Improving The Ubuntu Search Experience With libcolumbus

Search is at the heart of Ubuntu. Whether you search for applications or content in the dash, search for functionality in your applications the HUD, or search within applications and your file manager, for Ubuntu to be successful we have to get search right.

As we build search more and more into Ubuntu, it becomes increasingly popular. As an example, the HUD has been a really popular feature, but if there is one piece of feedback we hear more than ever is that it would be nice if the search in the HUD was even smarter.

This is a great way in which Open Source and community can iterate and improve.

One core project being worked on to consolidate search best practice is libcolumbus. libcolumbus is an implementation of the Levenshtein distance algorithm, but with a fast search and custom errors. The library is currently used by the HUD, but it is designed to be used across other parts of the desktop and devices as well as embeddable in applications. As with all search algorithms, iterations help bring better user experiences, and libcolumbus is something we would welcome community involvement in to help bring these improvements.

It is written in C++ and the author, Jussi Pakkanen, is keen to work with our community to grow involvement. Hacking on and improving libcolombus will not just help search in one place, but everywhere.

First, be sure to see Jussi’s blog about libcolombus for more information about the goals and architecture of the library.

Also see the Launchpad project and you can get the code with:

bzr branch lp:libcolumbus

I have asked Michael Hall to work with Jussi to help get a hacking guide, list of bugs, and feature goals online soon, so stay tuned for more information. Also, Jussi is in UTC+2 timezone and is available in #ubuntu-unity on Freenode (his nick is Satoris).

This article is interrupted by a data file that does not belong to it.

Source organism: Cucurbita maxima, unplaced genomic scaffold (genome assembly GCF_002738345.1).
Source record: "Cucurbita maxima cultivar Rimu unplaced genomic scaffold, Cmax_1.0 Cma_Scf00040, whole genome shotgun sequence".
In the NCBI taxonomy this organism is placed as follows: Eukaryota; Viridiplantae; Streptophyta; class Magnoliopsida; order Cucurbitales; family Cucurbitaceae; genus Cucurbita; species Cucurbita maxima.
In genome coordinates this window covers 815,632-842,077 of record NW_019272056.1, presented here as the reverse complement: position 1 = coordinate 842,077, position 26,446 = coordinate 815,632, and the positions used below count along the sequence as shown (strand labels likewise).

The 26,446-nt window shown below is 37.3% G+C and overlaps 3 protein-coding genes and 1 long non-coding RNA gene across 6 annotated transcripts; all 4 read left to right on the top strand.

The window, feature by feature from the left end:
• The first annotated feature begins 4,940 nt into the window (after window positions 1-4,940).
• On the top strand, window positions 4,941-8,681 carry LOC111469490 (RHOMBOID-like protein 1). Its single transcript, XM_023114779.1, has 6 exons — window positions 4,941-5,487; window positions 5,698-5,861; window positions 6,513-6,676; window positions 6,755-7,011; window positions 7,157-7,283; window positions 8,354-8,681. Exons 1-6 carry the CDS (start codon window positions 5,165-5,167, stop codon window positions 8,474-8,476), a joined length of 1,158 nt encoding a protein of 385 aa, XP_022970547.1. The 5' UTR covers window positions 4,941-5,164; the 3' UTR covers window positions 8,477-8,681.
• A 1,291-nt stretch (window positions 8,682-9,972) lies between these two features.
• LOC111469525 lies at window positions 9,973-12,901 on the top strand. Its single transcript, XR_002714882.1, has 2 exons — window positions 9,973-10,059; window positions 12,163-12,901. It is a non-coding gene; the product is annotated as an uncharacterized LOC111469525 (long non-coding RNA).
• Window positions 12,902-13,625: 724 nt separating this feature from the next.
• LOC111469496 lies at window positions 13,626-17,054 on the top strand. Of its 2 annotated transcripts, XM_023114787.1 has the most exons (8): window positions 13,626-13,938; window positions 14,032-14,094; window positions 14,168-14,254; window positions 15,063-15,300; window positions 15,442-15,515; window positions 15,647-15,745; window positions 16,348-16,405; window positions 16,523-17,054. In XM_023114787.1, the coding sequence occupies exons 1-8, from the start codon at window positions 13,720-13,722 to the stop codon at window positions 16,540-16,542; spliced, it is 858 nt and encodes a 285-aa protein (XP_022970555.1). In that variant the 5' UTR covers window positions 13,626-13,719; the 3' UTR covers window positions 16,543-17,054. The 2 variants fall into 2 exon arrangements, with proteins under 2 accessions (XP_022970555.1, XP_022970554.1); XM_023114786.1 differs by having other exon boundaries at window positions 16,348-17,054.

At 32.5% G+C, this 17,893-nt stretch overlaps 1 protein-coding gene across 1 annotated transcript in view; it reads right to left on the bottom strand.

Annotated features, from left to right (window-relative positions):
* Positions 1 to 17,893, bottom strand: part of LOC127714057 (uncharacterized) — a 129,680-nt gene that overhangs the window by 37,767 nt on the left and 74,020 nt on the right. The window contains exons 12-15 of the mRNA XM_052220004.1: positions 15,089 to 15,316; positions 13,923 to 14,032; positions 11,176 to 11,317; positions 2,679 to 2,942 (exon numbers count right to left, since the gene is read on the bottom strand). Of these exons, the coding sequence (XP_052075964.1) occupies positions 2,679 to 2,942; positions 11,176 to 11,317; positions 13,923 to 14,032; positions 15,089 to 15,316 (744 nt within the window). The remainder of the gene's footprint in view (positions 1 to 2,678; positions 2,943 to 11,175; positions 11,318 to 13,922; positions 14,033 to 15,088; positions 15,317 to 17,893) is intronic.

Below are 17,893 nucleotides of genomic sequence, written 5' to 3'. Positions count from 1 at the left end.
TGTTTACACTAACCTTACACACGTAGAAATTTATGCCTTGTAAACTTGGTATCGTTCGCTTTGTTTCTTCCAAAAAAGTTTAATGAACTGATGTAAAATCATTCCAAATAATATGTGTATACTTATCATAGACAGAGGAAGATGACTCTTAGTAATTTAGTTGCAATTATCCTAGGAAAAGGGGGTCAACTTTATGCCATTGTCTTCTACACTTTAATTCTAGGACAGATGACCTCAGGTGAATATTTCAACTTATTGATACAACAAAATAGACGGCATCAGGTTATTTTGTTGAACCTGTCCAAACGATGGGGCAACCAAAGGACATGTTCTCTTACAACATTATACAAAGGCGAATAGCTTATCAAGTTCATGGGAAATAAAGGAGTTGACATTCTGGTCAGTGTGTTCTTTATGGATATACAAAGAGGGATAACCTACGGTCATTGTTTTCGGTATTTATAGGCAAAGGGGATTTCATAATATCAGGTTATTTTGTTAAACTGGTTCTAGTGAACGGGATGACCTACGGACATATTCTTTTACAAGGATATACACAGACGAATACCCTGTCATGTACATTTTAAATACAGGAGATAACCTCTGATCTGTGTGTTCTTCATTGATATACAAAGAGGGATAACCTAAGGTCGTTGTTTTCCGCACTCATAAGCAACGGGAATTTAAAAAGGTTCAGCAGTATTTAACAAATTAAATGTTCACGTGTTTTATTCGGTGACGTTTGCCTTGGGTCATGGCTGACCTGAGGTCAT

• Jeremy Bicha

    Why GPL3? Much of GNOME (and the default Ubuntu install) is still GPL2. Would you be willing to relicense so that the library could be used by more apps?

    Is this subject to Canonical’s Copyright License Agreement?

  • Anonymous

    I didn’t choose the license; you should reach out to Jussi about this.

  • Martin Owens

    Why GPLv2? sounds like the religious are taking over at Gnome.

  • Martin Owens

    I am concerned that search has replaced every other method of data organisation. Such that people like myself who are dislexic and those who think in terms of shapes, sounds or position are completely left out in the cold; while language thinkers (and be honest) English majors have a lovely time with computers that wok exactly like they think. And no other way.

    It sounds as bad as the school curriculums of most countries. Junk all the useful arts, sports and science and replace with non-stop English language. They assume everyone is exactly the same, and people just aren’t. not even those mythical non-technical users we keep on trying to target.

  • Jeremy Bicha

    I don’t understand what you’re saying.

    I’m not saying the library should be GPLv2, but as long as it’s GPLv3 it can’t even be considered for most open source projects.

    Similarly, if it’s subject to the CLA, it won’t be seriously considered by many open source developers.

    So the question is whether the developers want the library to be exclusive or to be a standard.

  • Anonymous